It's Time to Recover Wolves Nationally

Lone black wolf in Yellowstone National Park near the popular Artists' Paint Pots natural feature.

Jacob Frank/NPS

A judge has ruled that the U.S Fish and Wildlife Service once again violated the Endangered Species Act when removing protections from wolves nationally. This decision, in response to litigation filed by NRDC and its partners, returns federal protections to wolves across the country except in the Northern Rockies, where wolves were delisted by Congress in 2011. The ruling is the latest in a string of unsuccessful attempts by the Service to remove ESA protections from wolves and while the issue is complicated legally and scientifically, there is one big reason that the Service has been unable to delist wolves: they never developed and implemented a national recovery plan.

Gray wolves used to be found in most, if not all, of the lower 48 states, but eventually they were eradicated from most of their range. By the time they were added to the Endangered Species Act in the early 1970s, only a small population of wolves remained in the remote woods of Minnesota. Although wolves were listed as threatened throughout the entire lower 48, the US Fish and Wildlife Service only ever worked to recover a few isolated populations of wolves in the Great Lakes, Northern Rockies, and Southwest (Mexican wolf population, which is now classified separately as a subspecies).

For the Great Lakes wolf population and the Northern Rockies, the Service developed separate recovery plans with drastically low recovery targets that were not based on any science. Furthermore, these recovery plans operated in isolation, and ignored large swaths of suitable, historic habitat in other areas of the country including the Northeast, Pacific Northwest, California and the Intermountain West (Colorado and Utah).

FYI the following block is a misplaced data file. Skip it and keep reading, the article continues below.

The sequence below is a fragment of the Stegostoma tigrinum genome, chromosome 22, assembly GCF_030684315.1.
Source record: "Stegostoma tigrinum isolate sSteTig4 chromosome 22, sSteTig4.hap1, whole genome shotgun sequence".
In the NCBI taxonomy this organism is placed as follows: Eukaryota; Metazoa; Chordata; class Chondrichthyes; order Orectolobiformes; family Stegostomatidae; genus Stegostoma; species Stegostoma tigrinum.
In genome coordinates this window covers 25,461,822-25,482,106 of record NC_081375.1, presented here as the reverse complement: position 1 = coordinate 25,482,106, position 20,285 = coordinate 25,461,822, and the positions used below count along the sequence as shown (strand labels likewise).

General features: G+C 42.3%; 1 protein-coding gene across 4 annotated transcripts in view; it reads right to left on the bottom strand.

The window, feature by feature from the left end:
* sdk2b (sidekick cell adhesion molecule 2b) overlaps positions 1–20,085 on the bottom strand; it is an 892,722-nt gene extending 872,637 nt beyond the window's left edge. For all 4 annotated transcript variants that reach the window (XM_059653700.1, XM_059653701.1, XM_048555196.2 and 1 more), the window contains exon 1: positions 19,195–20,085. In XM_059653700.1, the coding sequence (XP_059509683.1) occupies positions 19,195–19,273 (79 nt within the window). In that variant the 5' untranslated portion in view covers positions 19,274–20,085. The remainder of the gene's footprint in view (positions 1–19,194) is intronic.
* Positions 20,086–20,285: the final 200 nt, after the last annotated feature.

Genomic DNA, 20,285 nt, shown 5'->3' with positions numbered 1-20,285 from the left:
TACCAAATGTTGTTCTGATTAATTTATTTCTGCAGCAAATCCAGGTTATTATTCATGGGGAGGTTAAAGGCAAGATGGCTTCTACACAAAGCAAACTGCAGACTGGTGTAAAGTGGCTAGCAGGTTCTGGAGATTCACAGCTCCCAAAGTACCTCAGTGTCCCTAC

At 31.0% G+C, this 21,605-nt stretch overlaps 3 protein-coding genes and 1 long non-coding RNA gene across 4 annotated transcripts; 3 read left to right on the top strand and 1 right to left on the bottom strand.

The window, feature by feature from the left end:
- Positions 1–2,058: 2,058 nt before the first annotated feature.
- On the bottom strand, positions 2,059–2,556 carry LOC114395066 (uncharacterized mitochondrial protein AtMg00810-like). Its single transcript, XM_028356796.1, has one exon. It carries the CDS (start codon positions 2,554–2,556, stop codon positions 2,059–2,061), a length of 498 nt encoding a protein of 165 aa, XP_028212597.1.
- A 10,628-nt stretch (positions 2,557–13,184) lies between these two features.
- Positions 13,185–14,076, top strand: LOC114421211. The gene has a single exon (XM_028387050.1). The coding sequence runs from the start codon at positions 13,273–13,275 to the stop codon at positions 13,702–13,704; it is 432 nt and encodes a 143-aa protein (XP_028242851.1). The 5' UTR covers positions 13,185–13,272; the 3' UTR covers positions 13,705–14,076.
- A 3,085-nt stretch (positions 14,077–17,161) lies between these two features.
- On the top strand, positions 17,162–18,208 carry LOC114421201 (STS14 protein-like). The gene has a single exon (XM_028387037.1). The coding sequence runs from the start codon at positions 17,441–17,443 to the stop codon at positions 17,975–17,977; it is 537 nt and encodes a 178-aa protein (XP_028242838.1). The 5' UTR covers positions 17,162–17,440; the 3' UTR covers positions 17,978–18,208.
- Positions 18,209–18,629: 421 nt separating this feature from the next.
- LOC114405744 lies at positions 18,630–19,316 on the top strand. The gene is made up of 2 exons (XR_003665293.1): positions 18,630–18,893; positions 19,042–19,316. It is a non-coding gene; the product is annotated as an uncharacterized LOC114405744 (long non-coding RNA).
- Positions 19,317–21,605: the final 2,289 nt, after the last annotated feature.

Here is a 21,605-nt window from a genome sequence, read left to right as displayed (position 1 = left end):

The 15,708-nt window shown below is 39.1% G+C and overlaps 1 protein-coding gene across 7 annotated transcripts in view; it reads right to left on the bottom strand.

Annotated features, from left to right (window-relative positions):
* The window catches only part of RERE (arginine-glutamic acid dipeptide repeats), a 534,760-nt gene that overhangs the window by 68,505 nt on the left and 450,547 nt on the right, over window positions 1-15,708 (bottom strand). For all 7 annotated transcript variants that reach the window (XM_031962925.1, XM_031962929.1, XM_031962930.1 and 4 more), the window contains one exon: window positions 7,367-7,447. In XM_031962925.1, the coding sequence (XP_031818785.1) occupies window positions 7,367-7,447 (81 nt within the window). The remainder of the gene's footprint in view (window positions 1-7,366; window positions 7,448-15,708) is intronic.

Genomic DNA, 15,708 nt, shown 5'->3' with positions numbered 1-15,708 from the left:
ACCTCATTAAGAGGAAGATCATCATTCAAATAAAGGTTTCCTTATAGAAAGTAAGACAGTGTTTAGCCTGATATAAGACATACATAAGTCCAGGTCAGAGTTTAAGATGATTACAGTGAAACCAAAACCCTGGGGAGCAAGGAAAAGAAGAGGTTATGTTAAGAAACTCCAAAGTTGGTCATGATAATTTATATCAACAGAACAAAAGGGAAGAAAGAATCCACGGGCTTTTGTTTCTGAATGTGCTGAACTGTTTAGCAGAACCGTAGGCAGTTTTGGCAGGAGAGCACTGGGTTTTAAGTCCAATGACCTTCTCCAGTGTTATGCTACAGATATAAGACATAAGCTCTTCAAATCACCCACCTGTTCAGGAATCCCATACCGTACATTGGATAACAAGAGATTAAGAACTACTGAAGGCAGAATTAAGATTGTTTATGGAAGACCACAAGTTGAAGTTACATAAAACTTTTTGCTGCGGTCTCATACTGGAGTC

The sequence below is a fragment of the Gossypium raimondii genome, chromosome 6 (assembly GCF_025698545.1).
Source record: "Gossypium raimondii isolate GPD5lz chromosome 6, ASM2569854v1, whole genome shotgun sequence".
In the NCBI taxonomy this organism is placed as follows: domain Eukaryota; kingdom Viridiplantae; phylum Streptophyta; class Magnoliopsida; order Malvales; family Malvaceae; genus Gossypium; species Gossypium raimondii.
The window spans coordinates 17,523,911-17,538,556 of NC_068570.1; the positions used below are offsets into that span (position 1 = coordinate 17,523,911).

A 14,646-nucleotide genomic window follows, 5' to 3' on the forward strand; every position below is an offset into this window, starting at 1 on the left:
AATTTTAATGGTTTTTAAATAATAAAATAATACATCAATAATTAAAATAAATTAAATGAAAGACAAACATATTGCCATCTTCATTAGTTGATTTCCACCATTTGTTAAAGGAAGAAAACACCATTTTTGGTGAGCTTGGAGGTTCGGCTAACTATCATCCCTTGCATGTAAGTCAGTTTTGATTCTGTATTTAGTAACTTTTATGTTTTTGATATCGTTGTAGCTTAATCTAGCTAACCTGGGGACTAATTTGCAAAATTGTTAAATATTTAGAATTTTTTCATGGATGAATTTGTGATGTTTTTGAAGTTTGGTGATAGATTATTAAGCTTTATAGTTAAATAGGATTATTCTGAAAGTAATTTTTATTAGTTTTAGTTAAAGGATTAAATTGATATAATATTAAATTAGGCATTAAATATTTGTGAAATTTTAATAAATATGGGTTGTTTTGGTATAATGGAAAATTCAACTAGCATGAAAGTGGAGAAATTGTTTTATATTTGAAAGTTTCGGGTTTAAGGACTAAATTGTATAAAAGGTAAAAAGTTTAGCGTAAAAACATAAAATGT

We have long advocated for a coordinated, national recovery plan for wolves based on the best available science. In fact, in 2008 we petitioned the Service to develop a national recovery plan and outlined what a coordinated, regional approach based on science could look like. But the Service has refused to re-evaluate their approach—instead, they have advanced failed attempt after failed attempt to remove ESA protections from the nation-wide listing of wolves.

In the Northern Rockies—the only area in the lower 48 where Endangered Species Act protections have not been restored by this ruling—the wolf population is now suffering from state mismanagement. Aggressive hunting and trapping policies threaten to reverse the progress of recovery by driving that population down—including many of the world-revered wolves from Yellowstone National Park. This tragedy is the result of failed leadership from the US Fish and Wildlife Service for allowing outdated and unscientific recovery goals to guide their delisting plans which have since become the basis for misguided state management. This is exactly why we opposed delisting this population despite assurances from the then Director of the Service, Dan Ashe, that states would manage wolves well above those low limits. Even Ashe now sees the flaws in his own thinking.

The recent court ruling gives the Service another chance to get it right. First, they should return protections to wolves in the Northern Rockies and restore the full lower 48 listing. Then they should develop a coordinated, representative and science-based recovery plan for gray wolves that ensures the long-term persistence of robust populations even after federal protections are removed. If the Service wants to successfully delist wolves at the national level, they are first going to need to recover them at the national level.  

About the Authors

Sylvia Fallon

Senior Director of Science Integration, Science Office

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